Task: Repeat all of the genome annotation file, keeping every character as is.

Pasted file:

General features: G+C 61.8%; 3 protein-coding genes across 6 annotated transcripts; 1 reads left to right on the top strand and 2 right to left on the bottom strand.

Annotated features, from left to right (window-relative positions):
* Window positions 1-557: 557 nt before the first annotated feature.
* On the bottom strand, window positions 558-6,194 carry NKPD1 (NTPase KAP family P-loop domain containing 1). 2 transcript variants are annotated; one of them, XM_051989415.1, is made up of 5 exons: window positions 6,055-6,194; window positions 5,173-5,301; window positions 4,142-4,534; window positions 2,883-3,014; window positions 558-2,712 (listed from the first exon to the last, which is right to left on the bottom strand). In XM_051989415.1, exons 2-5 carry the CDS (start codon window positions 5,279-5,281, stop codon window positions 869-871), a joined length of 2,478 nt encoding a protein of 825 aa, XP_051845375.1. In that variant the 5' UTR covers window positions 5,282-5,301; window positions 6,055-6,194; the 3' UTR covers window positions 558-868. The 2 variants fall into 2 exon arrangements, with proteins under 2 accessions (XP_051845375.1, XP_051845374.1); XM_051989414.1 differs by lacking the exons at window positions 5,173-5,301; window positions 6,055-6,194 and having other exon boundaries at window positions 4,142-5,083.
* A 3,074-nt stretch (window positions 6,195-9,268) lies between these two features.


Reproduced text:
General features: G+C 61.8%; 3 protein-coding genes across 6 annotated transcripts; 1 reads left to right on the top strand and 2 right to left on the bottom strand.

Annotated features, from left to right (window-relative positions):
* Window positions 1-557: 557 nt before the first annotated feature.
* On the bottom strand, window positions 558-6,194 carry NKPD1 (NTPase KAP family P-loop domain containing 1). 2 transcript variants are annotated; one of them, XM_051989415.1, is made up of 5 exons: window positions 6,055-6,194; window positions 5,173-5,301; window positions 4,142-4,534; window positions 2,883-3,014; window positions 558-2,712 (listed from the first exon to the last, which is right to left on the bottom strand). In XM_051989415.1, exons 2-5 carry the CDS (start codon window positions 5,279-5,281, stop codon window positions 869-871), a joined length of 2,478 nt encoding a protein of 825 aa, XP_051845375.1. In that variant the 5' UTR covers window positions 5,282-5,301; window positions 6,055-6,194; the 3' UTR covers window positions 558-868. The 2 variants fall into 2 exon arrangements, with proteins under 2 accessions (XP_051845375.1, XP_051845374.1); XM_051989414.1 differs by lacking the exons at window positions 5,173-5,301; window positions 6,055-6,194 and having other exon boundaries at window positions 4,142-5,083.
* A 3,074-nt stretch (window positions 6,195-9,268) lies between these two features.